Sleuthing and Snooping: Real and Imagined Mystery Read-alouds
For older/upper elementary students
It’s likely that at least some of your students read and enjoy fictional mysteries on a regular basis. Reading a complex mystery to the class (such as Ellen Raskin's book below) allows for practice with the basic elements of literature (setting, plot, characterization) as well as more advanced vocabulary specific to mysteries such as red herring, alibi, and motive. If you choose to read conventional mysteries and teach a genre study of mysteries in Reader's Workshop there are many fine additional resources from readwritethink.org here.
The theme of “mysteries” also lends itself to a broader array of topics appropriate for older students—forensics, codes and ciphers, unsolved puzzles from science and history, and strange phenomena . With that in mind, the read-aloud suggestions and websites below move beyond the mystery fiction genre and provide connections to other curricular areas. For additional recommended fiction titles:
1.Browse the Mystery category or the Suspense/Thriller category at A book and a hug
2.Check out this list at Carol Otis Hurst's site.
3.Kidsreads.com has indexed mysteries and reviews here. (See the full TeachersFirst review for more about KidsReads.)
For a list of favorite mysteries generated by kids around the world as part of an e-pal project, click on the Global Mysteries tab here.
Decorate a bulletin board with magnifying glasses and question marks, and perhaps a detective or scientist to create interest. Wear a trench coat on the first day of your mystery study, and perhaps play an audio clip of appropriate music such as the Pink Panther theme.
Create a display of books for students that relate to the theme of mysteries—works of fiction, but also books about strange phenomena like Big Foot, Atlantis, the Bermuda Triangle, Roanoke, UFOs, Stonehenge, Easter Island, etc. (The Jr. Graphic Mysteries series is a great resource, especially for readers who struggle.) Ask students what the books have in common. Define “mysteries” in broad terms.
Tell students you'll be sharing several mysteries during read-aloud time over the next few weeks. Reading a combination of fiction and non-fiction will help all students to stay engaged.
Students can complete a checklist from Scholastic to record elements or ingredients found in independent (fictional) reading books. They should be prepared to elaborate on the boxes they checked during small group discussions.
Use reading response journals for students to write their reactions to, impressions of, and theories for the non-fiction mysteries on this month's featured list.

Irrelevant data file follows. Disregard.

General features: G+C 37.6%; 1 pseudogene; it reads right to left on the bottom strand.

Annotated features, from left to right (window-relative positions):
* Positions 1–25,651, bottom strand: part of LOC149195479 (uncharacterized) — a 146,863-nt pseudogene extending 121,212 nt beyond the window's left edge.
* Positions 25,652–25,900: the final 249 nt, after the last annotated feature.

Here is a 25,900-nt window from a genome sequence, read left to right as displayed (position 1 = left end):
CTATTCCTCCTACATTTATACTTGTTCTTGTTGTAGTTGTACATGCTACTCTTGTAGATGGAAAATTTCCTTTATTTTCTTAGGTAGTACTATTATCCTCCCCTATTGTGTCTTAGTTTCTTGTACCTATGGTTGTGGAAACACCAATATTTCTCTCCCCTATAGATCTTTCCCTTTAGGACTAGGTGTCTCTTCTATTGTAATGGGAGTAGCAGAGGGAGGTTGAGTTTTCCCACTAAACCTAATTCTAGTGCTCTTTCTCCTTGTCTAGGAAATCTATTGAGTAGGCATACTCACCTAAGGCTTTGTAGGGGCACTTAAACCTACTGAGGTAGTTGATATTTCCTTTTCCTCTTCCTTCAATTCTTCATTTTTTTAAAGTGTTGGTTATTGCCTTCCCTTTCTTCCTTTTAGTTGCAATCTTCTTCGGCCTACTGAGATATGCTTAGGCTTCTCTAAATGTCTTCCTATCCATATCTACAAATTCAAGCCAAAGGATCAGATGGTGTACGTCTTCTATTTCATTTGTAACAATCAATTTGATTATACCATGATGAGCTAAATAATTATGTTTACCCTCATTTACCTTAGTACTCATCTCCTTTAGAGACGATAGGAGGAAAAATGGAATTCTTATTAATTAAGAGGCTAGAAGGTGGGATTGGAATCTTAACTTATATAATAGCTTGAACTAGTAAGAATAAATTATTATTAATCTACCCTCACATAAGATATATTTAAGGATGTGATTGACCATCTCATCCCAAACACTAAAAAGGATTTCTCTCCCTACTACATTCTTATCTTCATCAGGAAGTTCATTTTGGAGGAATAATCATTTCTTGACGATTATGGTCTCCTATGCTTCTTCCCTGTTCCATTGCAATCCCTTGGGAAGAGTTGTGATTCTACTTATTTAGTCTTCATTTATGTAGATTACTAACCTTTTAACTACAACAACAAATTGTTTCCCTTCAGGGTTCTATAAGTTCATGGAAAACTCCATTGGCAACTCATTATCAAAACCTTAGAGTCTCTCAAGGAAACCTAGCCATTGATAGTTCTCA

Challenge students to create some mysteries of their own during Writer's Workshop. This printable from Scholastic or this graphic organizer from readwritethink.org will assist in planning their narrative stories. Scholastic also features Mystery Writing with popular author Joan Lowery Nixon. The site provides step-by-step directions and tips for writing, a teacher's guide, an assessment rubric, and samples of student writing.
Allow small groups of students to complete further investigations of topics of interest such as Stonehenge or the Bermuda Triangle. Brainstorm ways to share out what they learned with the rest of the class.
Have students visit some of the websites below as a free choice activity, or explore some as a whole-class activity. The links provided include the full review from Teachers First and suggestions for using the site in the classroom.
Everyday Mysteries from the Library of Congress
Crimes Seen and Investigated (forensics)
Decipher a Coded Message from PBS's Nova
Arnosky, Jim. Monster Hunt: Exploring Mysterious Creatures with Jim Arnosky. ISBN: 978-142313028-4. (No lexile available; grade level equivalent: 6.4.
With the scientific discovery of new species and so many recorded eyewitness accounts, Arnosky explores the possibility of mythical beasts of the past and giant prehistoric animal species living today. He introduces cryptozoology, andinvites readers along as he wonders about giant creatures such as charcharodon, squids, Bigfoot, the Loch Ness Monster, the Lake Champlain Monster. How could they have survived? Where would they live, and what would they eat in today's world?
Raskin, Ellen. The Westing Game. ISBN: 978-0-525-47137-0 Lexile: 750
This is an excellent read-aloud for grades 5 and up. Winner of the prestigious Newbery Medal, it is a mystery, a puzzle, and an interactive game all wrapped up in one neat package. Sixteen residents of the same apartment building are all named as heirs in Sam Westing's will, although one of them is his murderer. The will itself becomes a contest to discover the murderer's identity. The prize? A cool two hundred million dollars. Discussion guide and extension activities are available at Scholastic.